CHICAGO -- The locker and the road jersey were waiting for Brandon Inge on Friday morning in the visiting clubhouse at U.S. Cellular Field. All that was left was for the player himself to show up.
He'll be there on Saturday. Inge, recovering from a sore left groin, will be activated from the 15-day disabled list in time for the middle game of their series against the White Sox. The Tigers optioned infielder Danny Worth to Triple-A Toledo after Friday's loss to make room on the 25-man roster.
Inge will be in the starting lineup at second base on Sunday, when the Tigers are scheduled to face White Sox left-hander Chris Sale.
Saturday is the first day Inge is eligible to be activated. He spent three days rehabbing with Toledo, ending with a 1-for-9 performance at the plate with three walks.
"The timing will come back," Inge told the Toledo Blade on Thursday. "I'm not worried about the results right now. When you're going through a rehab, getting timing, seeing the pitches and drawing walks is important. I really didn't get many good pitches to hit. They weren't throwing me much -- which was kind of funny."
Tigers manager Jim Leyland has said that Inge will assume a part-time role as a starting second baseman against some but not all left-handed starting pitchers, and possibly an occasional start at third base when Miguel Cabrera either gets a day off or starts at DH.
Worth made the Opening Day roster as an extra infielder when Inge opened the season on the DL. He went 1-for-5 in three games, including a start at second base last Tuesday against the Rays.
Wilk's first start extra special for mom
CHICAGO -- Adam Wilk's mom has never seen her son pitch in a professional game in person, either in the Major Leagues or the Minors. He was hoping she'd get a chance to see him open the season with the Tigers. He didn't get that, but he couldn't have planned out his first big league start much better.
When Wilk takes the mound at U.S. Cellular Field on Saturday afternoon, Deborah Wilk will be in the stands watching. A high school teacher in Southern California, she'll be able to fly in to see her son realize another big league dream.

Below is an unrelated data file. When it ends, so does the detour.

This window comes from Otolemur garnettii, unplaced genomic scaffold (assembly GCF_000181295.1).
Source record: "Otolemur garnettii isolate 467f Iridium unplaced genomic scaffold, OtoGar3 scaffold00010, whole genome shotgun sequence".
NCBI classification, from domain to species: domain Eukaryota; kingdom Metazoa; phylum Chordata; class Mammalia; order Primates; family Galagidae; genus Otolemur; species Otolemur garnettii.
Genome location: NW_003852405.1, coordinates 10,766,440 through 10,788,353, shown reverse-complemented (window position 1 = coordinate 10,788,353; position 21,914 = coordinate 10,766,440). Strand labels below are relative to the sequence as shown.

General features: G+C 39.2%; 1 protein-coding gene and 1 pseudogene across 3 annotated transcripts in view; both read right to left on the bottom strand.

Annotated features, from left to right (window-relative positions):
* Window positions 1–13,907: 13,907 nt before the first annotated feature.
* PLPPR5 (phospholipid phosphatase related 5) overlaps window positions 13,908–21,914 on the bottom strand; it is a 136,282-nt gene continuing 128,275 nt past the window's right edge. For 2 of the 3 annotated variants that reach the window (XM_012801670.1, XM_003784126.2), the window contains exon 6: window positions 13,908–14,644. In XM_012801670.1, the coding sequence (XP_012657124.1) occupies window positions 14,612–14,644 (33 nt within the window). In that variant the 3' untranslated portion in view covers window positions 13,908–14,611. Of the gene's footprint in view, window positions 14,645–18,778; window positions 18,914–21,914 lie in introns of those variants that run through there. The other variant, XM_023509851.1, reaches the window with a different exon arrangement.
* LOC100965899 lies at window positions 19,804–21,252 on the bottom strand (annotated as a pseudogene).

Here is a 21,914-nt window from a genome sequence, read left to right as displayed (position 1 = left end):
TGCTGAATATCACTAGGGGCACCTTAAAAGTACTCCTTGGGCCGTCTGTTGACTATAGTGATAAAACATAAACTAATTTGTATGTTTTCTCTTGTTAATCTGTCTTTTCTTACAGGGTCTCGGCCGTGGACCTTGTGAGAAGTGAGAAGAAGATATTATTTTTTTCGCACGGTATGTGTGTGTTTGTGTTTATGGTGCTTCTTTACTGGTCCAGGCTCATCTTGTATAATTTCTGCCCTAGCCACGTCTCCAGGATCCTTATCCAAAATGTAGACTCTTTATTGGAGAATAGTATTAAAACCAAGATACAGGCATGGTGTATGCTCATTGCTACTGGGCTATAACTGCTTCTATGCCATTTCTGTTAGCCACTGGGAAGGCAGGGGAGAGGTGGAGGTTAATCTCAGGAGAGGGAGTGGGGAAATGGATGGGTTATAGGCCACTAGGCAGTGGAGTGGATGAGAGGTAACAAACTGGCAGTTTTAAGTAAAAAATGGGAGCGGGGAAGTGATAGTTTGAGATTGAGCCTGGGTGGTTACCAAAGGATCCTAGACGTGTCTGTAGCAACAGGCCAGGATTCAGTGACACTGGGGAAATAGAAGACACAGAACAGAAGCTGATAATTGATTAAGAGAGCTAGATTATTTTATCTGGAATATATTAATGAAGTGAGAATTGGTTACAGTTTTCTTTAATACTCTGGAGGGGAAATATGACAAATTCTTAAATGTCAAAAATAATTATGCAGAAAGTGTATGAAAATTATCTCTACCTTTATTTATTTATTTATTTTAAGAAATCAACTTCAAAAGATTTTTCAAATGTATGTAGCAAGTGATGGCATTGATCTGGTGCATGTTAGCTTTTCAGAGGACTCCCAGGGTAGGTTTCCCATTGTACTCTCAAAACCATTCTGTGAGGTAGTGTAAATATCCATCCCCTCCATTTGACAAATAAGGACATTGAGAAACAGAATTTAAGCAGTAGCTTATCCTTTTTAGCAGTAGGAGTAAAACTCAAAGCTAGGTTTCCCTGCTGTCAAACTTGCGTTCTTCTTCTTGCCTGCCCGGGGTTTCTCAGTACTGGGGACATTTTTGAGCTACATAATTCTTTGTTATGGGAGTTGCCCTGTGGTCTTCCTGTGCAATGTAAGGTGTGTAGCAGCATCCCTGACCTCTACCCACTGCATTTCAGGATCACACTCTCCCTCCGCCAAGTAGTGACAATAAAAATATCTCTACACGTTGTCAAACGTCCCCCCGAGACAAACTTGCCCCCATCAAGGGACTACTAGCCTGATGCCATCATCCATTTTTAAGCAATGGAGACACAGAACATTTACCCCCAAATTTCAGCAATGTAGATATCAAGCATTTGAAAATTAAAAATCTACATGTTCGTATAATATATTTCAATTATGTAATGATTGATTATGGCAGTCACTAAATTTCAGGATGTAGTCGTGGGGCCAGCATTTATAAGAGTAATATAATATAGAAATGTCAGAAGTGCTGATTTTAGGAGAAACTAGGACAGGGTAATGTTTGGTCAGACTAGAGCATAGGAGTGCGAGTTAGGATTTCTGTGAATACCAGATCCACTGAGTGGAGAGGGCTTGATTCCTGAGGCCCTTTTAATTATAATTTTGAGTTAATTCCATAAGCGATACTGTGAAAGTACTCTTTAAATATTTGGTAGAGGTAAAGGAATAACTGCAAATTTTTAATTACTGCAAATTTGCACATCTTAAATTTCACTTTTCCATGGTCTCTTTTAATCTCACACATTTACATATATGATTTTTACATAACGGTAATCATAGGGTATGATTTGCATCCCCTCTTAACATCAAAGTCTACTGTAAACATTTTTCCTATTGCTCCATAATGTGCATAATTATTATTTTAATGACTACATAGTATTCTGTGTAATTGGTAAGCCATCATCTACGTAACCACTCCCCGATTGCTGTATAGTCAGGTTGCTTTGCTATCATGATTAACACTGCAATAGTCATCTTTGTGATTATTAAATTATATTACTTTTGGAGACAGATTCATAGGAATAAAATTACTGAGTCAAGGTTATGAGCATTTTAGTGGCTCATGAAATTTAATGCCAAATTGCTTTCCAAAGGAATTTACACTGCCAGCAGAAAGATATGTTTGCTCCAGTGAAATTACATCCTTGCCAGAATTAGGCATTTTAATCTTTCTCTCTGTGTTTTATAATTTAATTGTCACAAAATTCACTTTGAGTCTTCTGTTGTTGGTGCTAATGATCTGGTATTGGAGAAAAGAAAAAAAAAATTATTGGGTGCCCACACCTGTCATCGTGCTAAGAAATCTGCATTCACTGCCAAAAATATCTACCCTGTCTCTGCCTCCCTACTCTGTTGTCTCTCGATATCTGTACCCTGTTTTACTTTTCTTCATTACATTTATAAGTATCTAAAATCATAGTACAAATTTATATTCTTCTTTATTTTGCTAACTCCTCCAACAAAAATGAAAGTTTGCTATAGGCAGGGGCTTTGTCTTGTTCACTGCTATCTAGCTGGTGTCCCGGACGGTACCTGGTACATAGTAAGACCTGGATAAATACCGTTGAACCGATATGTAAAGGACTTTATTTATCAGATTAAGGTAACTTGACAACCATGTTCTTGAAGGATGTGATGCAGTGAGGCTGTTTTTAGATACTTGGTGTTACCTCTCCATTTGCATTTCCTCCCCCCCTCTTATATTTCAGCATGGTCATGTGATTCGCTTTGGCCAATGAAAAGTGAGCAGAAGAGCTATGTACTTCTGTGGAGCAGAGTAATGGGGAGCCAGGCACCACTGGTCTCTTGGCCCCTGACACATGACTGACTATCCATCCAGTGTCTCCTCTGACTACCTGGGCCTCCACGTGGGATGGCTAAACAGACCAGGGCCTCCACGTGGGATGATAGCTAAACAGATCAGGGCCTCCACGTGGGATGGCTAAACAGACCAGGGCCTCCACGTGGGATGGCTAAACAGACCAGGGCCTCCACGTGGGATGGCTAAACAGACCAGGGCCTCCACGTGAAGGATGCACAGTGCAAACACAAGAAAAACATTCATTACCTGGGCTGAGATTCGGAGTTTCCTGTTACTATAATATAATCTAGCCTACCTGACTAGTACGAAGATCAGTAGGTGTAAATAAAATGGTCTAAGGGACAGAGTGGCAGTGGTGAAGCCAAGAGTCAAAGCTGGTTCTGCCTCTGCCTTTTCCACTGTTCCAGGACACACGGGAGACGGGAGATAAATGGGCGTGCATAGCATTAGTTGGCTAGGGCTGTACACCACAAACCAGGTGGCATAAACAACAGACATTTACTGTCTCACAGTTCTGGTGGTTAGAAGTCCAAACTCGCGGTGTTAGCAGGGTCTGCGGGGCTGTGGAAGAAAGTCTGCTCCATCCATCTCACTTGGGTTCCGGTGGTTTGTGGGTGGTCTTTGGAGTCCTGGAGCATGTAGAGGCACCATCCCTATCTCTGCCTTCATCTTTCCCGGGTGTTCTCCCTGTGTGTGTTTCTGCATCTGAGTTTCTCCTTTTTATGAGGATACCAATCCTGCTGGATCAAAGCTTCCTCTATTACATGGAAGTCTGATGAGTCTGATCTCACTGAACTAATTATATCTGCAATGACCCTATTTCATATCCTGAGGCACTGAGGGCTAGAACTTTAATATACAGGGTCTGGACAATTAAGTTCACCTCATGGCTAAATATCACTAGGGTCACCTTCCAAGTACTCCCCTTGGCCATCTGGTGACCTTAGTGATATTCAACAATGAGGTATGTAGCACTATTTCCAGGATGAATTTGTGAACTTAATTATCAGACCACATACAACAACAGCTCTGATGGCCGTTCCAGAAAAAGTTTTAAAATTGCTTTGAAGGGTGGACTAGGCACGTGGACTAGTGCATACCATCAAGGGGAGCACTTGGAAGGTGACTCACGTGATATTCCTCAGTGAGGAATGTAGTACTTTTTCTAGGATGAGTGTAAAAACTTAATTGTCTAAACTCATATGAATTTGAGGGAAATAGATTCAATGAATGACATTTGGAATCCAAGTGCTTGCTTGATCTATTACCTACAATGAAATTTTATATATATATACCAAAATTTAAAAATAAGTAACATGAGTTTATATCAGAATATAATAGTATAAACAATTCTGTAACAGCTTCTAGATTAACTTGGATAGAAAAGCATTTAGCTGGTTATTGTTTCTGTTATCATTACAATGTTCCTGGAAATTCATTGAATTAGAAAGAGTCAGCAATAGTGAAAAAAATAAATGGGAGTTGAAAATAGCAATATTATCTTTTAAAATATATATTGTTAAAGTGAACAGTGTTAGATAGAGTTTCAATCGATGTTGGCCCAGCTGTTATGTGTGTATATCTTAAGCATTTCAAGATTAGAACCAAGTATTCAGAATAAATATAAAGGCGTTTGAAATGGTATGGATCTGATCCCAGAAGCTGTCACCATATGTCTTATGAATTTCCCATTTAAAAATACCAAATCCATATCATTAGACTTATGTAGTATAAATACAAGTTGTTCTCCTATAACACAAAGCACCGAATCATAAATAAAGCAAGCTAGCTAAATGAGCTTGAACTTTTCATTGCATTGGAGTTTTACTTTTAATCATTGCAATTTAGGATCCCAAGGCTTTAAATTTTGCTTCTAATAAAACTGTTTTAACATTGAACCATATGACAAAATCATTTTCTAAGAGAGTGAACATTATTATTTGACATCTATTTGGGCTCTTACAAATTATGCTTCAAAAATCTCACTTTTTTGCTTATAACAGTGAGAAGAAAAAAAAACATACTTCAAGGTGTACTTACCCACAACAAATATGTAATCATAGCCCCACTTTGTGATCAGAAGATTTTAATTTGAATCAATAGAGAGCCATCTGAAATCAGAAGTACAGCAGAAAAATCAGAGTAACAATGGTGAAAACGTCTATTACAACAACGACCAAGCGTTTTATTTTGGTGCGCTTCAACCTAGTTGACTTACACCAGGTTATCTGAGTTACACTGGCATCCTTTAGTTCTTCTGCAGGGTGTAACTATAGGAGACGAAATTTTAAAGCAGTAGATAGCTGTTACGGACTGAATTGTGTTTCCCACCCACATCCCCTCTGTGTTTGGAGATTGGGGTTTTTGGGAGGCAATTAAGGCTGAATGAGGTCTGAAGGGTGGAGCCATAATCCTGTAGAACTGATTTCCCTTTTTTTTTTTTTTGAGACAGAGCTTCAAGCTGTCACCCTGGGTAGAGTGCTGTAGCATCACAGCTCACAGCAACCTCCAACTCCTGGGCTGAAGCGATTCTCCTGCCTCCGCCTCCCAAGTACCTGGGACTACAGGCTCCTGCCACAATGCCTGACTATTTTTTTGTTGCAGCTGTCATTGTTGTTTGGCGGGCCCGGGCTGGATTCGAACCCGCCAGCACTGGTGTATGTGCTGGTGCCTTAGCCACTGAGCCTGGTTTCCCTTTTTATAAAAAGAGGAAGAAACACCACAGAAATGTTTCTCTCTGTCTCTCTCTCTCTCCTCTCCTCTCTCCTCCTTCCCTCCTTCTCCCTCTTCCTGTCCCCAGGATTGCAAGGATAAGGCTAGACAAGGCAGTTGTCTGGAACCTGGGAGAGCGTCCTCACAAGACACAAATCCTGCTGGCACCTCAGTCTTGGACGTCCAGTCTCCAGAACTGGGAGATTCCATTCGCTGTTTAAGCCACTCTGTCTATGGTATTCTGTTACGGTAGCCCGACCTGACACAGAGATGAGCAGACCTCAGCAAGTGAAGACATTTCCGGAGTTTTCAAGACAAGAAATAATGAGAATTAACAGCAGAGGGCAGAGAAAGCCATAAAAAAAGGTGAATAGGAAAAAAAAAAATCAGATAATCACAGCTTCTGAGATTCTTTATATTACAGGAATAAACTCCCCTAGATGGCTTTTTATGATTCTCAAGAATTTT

"She's actually seen me in L.A. and Anaheim in uniform [in the Tigers' bullpen last summer]," he said, "but I've never pitched there, so this is actually the first time she's seen me pitch professionally."
Deborah Wilk's work includes teaching freshmen in the summer. So while Adam was working his way through the Tigers' farm system, she wasn't able to make the trip east to watch. So she would follow her son and call, or eventually text, him after games.
"She used to always call me and I'd never call back," Adam admitted. "I can't sit like this [with the phone to his ear] for hours, because moms always want to talk forever. So she learned to text a lot better. She'll text me and I'll respond that way. Sometimes if I have a bad outing, her responses are just -- you'll read them and you're like, 'Thanks, mom. That's not what I wanted to see there.'"
The Tigers will officially recall Wilk from Triple-A Toledo on Saturday. To make room on the 25-man roster, Detroit optioned right-handed reliever Brayan Villarreal to Toledo after Friday's loss. Villarreal pitched 1 1/3 innings over three appearances, allowing one hit and recording one strikeout.
Dirks adjusting to designated-hitter role
CHICAGO -- Andy Dirks' oft-used phrase last summer to describe his basic approach was that he's "just a ballplayer." So it figures that he would have a pretty good approach to being just a hitter.
The Tigers have used three different players at designated hitter through seven games, but the 26-year-old Dirks has been the most frequent, starting four games. It's an odd spot for a young player known for his outfield defense and deceptive speed, but at 5-for-14 with a double, triple and two RBIs through Friday, he doesn't have to apologize for his bat.
For a lot of players, the trick to DH-ing is filling the time between at-bats. Gary Sheffield used to ride the exercise bike. Victor Martinez would have a bat in his hand the whole time, whether he was in the dugout or the batting cage. Dirks hasn't had that problem.
"It's just focus," Dirks said. "Knowing that you're not out there playing, you've got to stay into the game. I try to sit in the dugout as much as I can, just watch the game and see what's going on and stay in baseball mode the whole time.
"I know when it's my turn to hit, that's when I need to focus. Other than that, I can just relax, watch the game, root for my teammates."
String of no-decisions a first
CHICAGO -- Justin Verlander has drawn national attention for his winless start, despite 16 scoreless innings and one bad one. The way the Tigers' first week has gone, he has plenty of company in the win column.
None of the Tigers' starters have wins. In fact, Verlander's loss to the Rays on Wednesday was the only decision for anybody in the rotation through the first six games.
If that sounds historic, it is. According to Elias Sports Bureau, Detroit is the first team in Major League history to win at least five of its first six games without a starting pitcher getting a win.
Each of the first five victories went to relievers, two of the first three to Duane Below.